Monthly Archives: November 2016

America Has No Idea What They’re Eating.

I recently started working 1:1 with a nutrition coach.  I’ve always been a healthy eater.  Recently,  I’ve cut out sugar and focused more on healthy foods and timing of nutrition.  When I felt I had done all I could on my own I hired a coach for a few months.

Now I’ve weighed some foods before and eyeballed even more.  Let me tell you the first time you weigh or measure peanut butter or almond butter you question everything you ever thought you knew.  And then you cry just a little inside and out.

I look at the portion sizes people take in and scream and die on the inside.  People literally have no idea what they are eating.  In turn, their kids also are not learning what they are eating.

One of the women on the facebook page for the nutrition program I follow (Working Against Gravity) posed a question if other Moms in the group worried about what their kids though about them weighing and measuring their food.

At first I was like eeehhh good point.  Then I thought a bit deeper.  I thought to myself “This is a great teaching opportunity!”

Kids take in so much from their parents. Food, eating habits, nutrition and wellness are no different. I figure it this way, parents who weigh and measure their food can potentially cause the same harm or good as the parents who quadruple the dosing for their children.  It is all about the perspective.

The way I look at it is for parents who are healthy and weigh and measure food, they can teach their children about what is necessary in order to properly fuel their bodies and grow up healthy. Teach them what veggies, healthy protein and carbohydrates are and what they do for their bodies and mind.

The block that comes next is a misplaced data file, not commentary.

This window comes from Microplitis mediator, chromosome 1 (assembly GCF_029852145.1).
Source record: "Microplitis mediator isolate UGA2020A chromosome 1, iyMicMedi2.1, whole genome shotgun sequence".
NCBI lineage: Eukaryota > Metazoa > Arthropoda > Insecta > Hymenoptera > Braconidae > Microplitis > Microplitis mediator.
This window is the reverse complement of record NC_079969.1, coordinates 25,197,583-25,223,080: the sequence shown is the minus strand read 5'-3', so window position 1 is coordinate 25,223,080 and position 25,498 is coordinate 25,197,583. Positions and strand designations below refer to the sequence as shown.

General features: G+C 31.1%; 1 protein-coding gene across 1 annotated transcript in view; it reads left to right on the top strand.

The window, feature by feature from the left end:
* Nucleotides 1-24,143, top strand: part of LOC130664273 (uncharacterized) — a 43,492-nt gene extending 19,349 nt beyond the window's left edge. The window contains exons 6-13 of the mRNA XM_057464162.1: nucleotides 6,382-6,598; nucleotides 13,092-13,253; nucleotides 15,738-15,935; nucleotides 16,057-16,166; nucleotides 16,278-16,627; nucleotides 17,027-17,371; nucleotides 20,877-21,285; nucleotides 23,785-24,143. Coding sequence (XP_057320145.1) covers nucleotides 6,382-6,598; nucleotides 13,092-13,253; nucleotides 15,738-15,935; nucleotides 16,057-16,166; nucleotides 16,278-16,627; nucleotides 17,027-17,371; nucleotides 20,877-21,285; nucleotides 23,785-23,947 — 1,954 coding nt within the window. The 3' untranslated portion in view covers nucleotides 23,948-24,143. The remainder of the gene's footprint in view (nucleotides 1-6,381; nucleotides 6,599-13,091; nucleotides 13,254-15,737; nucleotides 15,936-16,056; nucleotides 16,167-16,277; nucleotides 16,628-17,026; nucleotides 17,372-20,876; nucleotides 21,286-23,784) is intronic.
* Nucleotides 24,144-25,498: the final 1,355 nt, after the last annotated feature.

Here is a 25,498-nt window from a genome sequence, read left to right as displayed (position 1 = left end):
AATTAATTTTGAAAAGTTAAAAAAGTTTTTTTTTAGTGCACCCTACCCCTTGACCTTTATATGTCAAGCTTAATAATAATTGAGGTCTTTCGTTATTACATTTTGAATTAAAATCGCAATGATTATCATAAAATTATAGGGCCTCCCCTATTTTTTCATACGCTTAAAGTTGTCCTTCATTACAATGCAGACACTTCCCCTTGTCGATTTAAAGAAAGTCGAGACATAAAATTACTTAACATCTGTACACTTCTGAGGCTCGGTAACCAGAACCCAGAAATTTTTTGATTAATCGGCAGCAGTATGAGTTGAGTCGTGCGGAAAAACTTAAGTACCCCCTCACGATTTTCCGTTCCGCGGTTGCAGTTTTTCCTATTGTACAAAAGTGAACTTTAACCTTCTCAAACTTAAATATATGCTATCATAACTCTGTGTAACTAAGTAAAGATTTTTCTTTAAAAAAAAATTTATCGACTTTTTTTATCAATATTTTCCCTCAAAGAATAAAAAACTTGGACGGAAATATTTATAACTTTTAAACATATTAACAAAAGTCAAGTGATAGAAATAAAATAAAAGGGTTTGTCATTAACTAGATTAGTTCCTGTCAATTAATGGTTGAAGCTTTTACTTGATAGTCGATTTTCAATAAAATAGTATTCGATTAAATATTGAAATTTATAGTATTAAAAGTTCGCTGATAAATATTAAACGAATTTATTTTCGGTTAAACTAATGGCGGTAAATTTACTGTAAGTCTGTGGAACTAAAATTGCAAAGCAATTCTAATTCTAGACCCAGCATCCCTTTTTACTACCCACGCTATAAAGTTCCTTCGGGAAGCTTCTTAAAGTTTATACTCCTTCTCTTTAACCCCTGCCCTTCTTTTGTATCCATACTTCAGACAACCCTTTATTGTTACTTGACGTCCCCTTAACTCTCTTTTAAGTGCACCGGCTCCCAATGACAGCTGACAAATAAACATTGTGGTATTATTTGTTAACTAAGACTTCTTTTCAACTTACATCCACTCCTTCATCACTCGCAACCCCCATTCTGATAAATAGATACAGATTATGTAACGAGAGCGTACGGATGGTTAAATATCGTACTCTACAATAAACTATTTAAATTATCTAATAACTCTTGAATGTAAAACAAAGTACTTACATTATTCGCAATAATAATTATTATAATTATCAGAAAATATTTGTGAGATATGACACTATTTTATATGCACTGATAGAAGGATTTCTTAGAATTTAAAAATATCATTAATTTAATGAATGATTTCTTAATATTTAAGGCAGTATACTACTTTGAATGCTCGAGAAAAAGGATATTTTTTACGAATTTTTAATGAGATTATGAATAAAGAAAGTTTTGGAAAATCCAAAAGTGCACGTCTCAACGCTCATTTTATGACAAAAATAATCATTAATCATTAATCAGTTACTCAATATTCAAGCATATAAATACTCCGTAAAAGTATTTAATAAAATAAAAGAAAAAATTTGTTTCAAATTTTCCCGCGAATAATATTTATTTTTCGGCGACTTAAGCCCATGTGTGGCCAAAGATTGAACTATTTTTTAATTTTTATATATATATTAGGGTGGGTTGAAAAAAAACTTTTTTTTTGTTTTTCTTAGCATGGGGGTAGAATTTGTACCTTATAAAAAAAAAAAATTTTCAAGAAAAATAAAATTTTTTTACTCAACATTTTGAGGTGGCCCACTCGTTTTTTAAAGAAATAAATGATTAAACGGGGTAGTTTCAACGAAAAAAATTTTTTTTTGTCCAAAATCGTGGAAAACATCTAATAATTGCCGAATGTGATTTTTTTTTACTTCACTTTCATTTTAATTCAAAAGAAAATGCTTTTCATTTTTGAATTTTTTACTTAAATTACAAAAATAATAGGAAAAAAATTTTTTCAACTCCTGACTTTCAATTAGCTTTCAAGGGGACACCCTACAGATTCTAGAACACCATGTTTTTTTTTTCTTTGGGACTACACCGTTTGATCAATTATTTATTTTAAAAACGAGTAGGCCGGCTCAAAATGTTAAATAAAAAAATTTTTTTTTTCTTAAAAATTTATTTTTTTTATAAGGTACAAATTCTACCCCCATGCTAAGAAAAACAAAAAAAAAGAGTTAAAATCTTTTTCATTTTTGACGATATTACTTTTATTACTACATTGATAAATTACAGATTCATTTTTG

Not teaching children about healthy portion sizes and food can have just as much if not more a detriment than showing them that it matter.  It results in kids growing up not being able to identify what broccoli or cauliflower is, or eating 16oz of pasta when a serving is 1/2 to one cup, eating 10oz of steak or chicken when 2oz gives you 15 grams of protein.  10oz of meat= 75g protein.  CRAZY!  My daily requirement on any day whether it is a rest day or I’m in the gym being active for 2-3 hours is 120g.

Like I said, people have NO idea what they are eating. As long as we as adults have no idea what we are eating– we pass that same message on to the next generation.  I guess my final statement is that we shouldn’t shy away from teaching kids about healthy eating.  If they don’t learn to form healthy habits, it will likely result in unhealthy habits and behaviors.

Healthcare Culture: Everything Hurts and I’m Dying

There are a lot of issues being discussed in healthcare today.  One point I don’t hear a lot about, but see everyday comes directly from our patients mouths.  They come in to clinic with the mindset of “everything hurts and I’m dying”.  What this means is that if they have a headache they think and know that they have a brain bleed and they need and MRI.  If their child has a cough they definitely need an antibiotic.  They woke up sick this morning or have an ache in their shoulder x1 day: everything hurts and I’m dying.  

The undertone of this statement that they don’t directly say: And you BETTER do something– better yet– what I think you need to do. 

Now, let me be clear it isn’t that I’m not empathic to patients who are feeling ill or in pain.  However, there is this culture out there that extreme measures, investigations and treatments need to be taken if you have a headache.  Are there the small percent of people who do need these measures? ABSOLUTELY.  That is why we do history and physical exams to weed these people out and send them for these tests.  

Why does this matter? What is this causing in medicine? Cost. Waiting room lines. The emergency department being used for non-emergencies (sorry people this was not created for you to get a pregnancy test free or score some morphine for back pain– it was meant for people with asthma exacerbation, CHF, PNA amongst so many others).